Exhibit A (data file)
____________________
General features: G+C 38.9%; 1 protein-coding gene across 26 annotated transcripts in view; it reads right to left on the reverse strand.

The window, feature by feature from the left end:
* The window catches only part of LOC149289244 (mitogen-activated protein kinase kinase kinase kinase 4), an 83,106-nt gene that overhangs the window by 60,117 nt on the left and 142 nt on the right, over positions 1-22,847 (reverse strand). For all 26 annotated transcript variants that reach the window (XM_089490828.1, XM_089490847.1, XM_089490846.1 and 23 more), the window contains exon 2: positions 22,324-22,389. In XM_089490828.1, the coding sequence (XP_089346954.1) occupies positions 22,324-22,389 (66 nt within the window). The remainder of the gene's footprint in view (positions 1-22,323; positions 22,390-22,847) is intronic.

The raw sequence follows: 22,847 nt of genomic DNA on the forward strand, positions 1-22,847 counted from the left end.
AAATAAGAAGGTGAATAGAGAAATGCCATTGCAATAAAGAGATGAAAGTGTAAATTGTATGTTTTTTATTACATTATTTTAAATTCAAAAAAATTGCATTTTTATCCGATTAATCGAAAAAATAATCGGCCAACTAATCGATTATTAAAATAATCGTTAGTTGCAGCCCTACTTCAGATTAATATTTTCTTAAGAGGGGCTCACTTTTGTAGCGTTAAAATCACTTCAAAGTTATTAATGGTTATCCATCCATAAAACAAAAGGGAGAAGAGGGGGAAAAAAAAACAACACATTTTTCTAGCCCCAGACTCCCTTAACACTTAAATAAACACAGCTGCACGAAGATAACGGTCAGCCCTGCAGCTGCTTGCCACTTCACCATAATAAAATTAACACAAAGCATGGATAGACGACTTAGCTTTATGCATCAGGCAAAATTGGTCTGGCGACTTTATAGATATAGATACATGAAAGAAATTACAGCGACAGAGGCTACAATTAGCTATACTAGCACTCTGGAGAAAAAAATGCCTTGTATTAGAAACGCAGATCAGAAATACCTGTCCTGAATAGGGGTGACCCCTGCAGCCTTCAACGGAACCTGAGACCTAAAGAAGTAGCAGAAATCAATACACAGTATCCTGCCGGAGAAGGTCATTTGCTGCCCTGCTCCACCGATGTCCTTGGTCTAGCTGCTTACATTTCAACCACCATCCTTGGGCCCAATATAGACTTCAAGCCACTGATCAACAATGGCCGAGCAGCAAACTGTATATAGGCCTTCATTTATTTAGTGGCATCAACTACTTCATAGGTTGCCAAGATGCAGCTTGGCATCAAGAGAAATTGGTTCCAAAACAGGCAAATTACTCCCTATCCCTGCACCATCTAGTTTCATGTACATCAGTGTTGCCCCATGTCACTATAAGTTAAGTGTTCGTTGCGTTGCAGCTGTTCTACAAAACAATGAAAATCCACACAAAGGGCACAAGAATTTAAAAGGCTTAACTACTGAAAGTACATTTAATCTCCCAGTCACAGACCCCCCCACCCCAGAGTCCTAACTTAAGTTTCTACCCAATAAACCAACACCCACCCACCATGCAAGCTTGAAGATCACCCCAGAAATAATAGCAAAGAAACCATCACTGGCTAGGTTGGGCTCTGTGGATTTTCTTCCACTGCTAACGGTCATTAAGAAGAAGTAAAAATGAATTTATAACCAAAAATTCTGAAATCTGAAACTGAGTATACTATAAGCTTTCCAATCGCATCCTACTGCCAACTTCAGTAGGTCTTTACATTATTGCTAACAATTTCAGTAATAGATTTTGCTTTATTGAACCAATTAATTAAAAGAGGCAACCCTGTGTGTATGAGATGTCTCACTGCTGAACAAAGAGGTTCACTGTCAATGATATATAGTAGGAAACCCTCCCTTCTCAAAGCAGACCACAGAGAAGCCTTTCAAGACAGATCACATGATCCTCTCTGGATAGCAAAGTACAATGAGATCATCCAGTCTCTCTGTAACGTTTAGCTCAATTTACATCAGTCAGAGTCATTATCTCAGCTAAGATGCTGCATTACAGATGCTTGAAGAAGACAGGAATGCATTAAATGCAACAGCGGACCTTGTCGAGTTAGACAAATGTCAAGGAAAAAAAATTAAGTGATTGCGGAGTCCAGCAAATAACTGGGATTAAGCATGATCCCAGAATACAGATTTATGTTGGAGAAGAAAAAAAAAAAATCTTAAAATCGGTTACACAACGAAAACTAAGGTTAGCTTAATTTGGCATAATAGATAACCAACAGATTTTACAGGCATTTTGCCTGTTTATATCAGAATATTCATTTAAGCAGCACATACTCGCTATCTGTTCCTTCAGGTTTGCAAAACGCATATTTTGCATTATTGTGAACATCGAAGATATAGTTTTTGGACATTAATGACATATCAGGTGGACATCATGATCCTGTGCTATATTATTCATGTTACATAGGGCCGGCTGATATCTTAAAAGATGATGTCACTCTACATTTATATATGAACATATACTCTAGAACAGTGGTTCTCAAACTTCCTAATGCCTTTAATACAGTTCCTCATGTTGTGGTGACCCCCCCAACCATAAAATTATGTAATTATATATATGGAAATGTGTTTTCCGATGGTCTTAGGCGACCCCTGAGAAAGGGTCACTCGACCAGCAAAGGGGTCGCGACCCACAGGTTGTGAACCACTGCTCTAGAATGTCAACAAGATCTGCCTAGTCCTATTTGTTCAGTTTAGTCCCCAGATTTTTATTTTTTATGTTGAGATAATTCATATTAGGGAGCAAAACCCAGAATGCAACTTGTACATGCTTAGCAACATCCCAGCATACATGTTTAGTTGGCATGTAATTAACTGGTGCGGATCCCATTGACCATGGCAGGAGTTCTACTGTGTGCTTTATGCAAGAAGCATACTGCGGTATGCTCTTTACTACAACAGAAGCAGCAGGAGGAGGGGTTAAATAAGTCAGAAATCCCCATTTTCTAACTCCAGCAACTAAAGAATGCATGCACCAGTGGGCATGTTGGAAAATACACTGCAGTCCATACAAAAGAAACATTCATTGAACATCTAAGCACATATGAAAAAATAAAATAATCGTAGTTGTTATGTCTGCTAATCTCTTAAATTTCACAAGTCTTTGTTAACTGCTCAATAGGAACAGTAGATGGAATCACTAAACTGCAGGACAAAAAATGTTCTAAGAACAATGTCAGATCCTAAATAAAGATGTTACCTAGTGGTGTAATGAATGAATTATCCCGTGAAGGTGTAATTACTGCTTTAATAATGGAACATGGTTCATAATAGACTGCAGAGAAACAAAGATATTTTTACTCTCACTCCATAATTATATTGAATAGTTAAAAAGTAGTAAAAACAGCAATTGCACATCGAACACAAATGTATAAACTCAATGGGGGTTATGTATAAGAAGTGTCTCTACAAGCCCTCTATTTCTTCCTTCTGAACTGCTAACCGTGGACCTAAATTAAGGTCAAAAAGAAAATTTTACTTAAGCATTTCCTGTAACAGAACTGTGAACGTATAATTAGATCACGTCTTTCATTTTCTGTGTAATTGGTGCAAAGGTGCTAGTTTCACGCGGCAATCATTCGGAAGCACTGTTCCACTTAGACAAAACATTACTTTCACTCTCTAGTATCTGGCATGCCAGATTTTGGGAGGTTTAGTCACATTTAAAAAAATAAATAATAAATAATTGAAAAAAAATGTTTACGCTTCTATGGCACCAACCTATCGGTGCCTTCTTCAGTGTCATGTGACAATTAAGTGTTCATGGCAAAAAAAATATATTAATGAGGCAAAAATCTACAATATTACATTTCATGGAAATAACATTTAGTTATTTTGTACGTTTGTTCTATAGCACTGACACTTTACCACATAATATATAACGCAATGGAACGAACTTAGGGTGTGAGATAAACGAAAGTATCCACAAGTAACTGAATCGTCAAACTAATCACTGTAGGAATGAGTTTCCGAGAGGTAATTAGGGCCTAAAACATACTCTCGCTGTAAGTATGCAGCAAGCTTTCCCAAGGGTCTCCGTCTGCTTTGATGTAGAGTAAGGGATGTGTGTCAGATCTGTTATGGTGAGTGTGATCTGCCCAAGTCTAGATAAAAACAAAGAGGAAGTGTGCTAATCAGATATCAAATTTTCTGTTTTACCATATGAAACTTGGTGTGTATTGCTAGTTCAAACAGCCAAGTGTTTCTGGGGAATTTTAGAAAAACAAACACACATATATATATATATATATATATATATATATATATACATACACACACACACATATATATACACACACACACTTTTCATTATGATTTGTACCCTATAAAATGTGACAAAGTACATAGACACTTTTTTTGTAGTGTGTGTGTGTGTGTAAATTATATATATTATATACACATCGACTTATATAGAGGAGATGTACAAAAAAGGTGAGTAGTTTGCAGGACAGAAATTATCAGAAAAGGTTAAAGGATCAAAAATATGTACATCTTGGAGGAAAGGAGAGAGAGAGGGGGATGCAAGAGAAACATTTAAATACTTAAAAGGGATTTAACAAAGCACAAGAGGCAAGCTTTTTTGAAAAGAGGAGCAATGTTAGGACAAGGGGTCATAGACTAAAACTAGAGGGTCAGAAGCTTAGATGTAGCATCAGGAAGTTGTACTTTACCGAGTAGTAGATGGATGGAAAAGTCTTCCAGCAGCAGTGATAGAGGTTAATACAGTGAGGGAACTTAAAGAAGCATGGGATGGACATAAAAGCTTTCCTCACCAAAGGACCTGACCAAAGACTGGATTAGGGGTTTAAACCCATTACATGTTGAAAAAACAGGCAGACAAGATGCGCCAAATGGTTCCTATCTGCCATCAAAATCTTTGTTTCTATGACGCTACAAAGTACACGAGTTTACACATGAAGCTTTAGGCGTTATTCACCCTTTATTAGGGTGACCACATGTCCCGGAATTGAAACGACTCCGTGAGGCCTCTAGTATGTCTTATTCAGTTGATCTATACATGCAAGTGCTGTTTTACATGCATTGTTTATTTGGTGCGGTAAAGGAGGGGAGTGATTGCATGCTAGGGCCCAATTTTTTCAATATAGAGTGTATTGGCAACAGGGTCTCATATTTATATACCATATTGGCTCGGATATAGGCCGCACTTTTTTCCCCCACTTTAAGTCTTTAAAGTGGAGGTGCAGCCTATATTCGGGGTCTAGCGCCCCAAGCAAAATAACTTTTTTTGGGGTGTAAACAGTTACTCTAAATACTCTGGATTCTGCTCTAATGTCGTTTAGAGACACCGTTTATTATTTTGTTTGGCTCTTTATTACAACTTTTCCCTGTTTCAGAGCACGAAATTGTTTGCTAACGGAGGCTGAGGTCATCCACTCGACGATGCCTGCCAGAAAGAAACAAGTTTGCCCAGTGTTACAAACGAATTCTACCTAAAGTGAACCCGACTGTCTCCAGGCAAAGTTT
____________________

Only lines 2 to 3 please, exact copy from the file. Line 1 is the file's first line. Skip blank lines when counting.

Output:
The window, feature by feature from the left end:
* The window catches only part of LOC149289244 (mitogen-activated protein kinase kinase kinase kinase 4), an 83,106-nt gene that overhangs the window by 60,117 nt on the left and 142 nt on the right, over positions 1-22,847 (reverse strand). For all 26 annotated transcript variants that reach the window (XM_089490828.1, XM_089490847.1, XM_089490846.1 and 23 more), the window contains exon 2: positions 22,324-22,389. In XM_089490828.1, the coding sequence (XP_089346954.1) occupies positions 22,324-22,389 (66 nt within the window). The remainder of the gene's footprint in view (positions 1-22,323; positions 22,390-22,847) is intronic.